About once a month several of us meet to watch Western films and discuss them. Our group includes Johnny D. Boggs, award-winning author of numerous Western novels (including his recent RETURN TO RED RIVER), Kirk Ellis, Emmy-winning writer (HBO’s miniseries JOHN ADAMS) who is currently away in Palm Springs, David Morrell, award-winning thriller author (RULER OF THE NIGHT), and Robert Nott, a reporter for the Santa Fe New Mexican and a writer of several books about classic Western actors including Randolph Scott, and also a memoir with Max Evans about Sam Peckinpah.
We gathered a few nights ago and it was my turn to choose the films. I brought DESTRY RIDES AGAIN, an engaging Western that’s also part comedy with a couple of rousing musical numbers thrown in. Directed by George Marshall, it stars Marlene Deitrich as Frenchy, the brash saloon owner, and a young James Stewart in his first Western role as Tom Destry Jr.
While the story itself is pretty standard Western fare—a good lawman cleans up a crooked town—it’s the way the story is presented that marks this as something more than just another Hollywood oater. Destry refuses to wear a gun and that makes for a different and intriguing story, especially since this film was shot and released in 1939.
Director George Marshall, who started his film career as an extra in 1912, keeps the action moving. It’s reported he began shooting with only a 45-page script and the actors improvised some scenes as they went along. While many of the comedic elements wear thin quickly, (a character who gets flustered often reacts by yanking his shirtfront out of his trousers), it’s Destry putting clues together about the mysterious disappearance of the former sheriff that leads to a big brawling showdown.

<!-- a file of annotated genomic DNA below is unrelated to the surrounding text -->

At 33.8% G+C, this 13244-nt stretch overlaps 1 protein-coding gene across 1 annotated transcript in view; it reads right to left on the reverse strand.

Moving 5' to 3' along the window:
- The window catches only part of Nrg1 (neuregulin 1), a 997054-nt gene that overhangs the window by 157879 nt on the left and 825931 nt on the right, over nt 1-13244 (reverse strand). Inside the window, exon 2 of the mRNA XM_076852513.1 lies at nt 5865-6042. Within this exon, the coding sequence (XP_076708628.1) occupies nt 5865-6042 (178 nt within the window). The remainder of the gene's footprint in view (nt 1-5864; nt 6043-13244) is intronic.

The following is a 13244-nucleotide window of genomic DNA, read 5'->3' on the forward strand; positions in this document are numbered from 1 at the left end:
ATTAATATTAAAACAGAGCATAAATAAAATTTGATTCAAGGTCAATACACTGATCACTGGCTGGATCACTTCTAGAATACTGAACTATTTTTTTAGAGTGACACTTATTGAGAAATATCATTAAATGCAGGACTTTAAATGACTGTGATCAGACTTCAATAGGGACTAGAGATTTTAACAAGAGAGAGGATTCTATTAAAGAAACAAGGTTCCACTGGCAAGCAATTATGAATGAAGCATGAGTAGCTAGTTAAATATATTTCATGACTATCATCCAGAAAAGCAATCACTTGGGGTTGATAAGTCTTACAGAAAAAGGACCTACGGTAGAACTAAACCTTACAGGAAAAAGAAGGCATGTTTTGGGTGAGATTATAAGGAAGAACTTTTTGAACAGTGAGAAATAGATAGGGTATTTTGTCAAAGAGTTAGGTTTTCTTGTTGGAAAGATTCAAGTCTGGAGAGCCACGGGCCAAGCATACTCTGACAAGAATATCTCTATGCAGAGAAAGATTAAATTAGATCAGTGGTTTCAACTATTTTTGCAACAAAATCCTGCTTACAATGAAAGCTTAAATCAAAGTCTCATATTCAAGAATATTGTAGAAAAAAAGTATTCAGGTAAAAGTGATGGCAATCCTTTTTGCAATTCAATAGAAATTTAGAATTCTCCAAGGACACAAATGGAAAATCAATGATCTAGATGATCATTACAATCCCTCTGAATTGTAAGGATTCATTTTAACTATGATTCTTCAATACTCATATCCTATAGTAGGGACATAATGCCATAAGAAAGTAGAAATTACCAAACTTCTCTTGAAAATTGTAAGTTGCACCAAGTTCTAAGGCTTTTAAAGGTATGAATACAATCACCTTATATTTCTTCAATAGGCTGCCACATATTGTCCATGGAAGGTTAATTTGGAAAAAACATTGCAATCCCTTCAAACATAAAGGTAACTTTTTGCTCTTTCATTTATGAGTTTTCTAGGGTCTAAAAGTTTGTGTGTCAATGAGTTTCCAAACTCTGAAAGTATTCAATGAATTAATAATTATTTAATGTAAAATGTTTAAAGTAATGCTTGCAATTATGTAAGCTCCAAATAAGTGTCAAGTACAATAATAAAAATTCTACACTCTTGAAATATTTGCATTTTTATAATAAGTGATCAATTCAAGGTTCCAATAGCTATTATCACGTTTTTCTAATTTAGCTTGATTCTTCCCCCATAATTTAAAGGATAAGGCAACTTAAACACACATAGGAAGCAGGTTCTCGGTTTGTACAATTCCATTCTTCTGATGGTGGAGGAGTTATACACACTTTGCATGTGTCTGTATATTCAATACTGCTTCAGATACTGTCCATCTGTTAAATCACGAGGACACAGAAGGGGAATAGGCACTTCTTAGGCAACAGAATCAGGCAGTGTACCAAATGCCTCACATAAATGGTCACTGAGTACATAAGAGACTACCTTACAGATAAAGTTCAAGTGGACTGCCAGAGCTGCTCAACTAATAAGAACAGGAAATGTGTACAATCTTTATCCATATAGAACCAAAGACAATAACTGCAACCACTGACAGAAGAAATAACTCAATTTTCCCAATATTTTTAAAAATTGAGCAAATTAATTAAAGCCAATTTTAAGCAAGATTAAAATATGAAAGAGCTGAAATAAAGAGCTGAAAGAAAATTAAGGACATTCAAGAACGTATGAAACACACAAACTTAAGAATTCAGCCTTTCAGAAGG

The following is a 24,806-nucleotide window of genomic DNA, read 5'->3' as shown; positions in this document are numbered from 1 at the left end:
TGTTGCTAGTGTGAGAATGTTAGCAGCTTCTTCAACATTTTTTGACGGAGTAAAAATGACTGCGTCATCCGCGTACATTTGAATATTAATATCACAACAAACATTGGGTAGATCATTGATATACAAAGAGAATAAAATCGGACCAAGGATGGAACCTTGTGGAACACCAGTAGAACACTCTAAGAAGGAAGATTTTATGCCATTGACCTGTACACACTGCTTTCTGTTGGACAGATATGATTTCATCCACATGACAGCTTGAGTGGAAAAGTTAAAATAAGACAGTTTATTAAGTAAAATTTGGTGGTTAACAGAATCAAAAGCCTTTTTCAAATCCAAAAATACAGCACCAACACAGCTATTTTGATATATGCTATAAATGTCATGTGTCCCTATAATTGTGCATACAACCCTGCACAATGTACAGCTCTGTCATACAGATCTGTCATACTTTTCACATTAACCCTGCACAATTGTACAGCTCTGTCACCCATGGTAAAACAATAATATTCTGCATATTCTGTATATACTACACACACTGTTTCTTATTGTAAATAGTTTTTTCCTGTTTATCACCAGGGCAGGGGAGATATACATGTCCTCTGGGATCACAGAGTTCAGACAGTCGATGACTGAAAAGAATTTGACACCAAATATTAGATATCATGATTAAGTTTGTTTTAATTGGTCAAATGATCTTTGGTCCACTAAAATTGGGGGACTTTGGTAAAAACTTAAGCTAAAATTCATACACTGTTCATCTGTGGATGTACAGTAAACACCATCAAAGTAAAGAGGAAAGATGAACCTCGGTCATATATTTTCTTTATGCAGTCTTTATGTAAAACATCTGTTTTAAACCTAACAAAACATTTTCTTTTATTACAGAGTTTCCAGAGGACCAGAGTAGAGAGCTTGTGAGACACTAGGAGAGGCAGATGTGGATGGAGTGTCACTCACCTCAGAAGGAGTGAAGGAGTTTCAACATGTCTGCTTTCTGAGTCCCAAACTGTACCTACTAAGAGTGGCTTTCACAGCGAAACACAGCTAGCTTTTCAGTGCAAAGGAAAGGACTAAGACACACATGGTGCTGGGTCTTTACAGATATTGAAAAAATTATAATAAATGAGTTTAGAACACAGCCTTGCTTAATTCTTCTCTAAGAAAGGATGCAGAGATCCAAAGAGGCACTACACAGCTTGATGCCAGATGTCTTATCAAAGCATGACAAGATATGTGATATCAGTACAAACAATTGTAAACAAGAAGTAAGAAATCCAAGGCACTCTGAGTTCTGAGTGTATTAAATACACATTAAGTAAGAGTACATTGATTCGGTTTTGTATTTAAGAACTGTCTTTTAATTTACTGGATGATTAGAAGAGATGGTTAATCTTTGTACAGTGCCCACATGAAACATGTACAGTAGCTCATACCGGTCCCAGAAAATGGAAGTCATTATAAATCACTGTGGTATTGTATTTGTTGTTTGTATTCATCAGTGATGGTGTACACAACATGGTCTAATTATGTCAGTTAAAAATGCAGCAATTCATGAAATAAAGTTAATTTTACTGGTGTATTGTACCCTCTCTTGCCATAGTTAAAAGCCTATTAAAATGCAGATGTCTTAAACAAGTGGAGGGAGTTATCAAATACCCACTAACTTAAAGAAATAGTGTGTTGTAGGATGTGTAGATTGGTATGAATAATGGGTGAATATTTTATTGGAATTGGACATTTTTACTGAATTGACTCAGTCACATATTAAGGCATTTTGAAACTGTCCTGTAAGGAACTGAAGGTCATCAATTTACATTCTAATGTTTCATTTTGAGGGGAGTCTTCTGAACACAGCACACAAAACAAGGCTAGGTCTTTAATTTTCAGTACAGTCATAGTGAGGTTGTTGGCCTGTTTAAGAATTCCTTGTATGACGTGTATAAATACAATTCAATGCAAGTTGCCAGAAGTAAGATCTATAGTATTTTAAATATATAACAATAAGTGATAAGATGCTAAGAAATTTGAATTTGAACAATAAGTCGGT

But that’s not the only brawl. The first happens between Deitrich’s Frenchy and Lily Belle Callahan played by Una Merkel. (Lily’s husband had lost his pants in a wager to Frenchy and Lily goes into the saloon to retrieve the trousers.) It’s a famous fight in cinema that Marshall got in one take.
Also, Marshall’s staging of Dietrich’s swagger while singing “See What the Boys in the Back Room Will Have” is a true gem to watch. (Madeline Kahn performed a wonderful parody of Dietrich’s character in Mel Brook’s BLAZING SADDLES.)
Incredibly, the film finished shooting in early November of 1939 and was released just after Christmas. DESTRY RIDES AGAIN was part of a landmark year in cinema that included GONE WITH THE WIND, MR. SMITH GOES TO WASHINGTON, THE WIZARD OF OZ, and STAGECOACH.
The second entry I brought was an episode of the 1960s TV series THE REBEL starring Nick Adams, and may well have been an inspiration for Quentin Tarantino’s THE HATEFUL 8. Entitled “Fair Game,” it deals with a group of strangers spending the night at a remote stage depot. One of them is a bounty hunter and another a woman in handcuffs he’s taking in for the reward.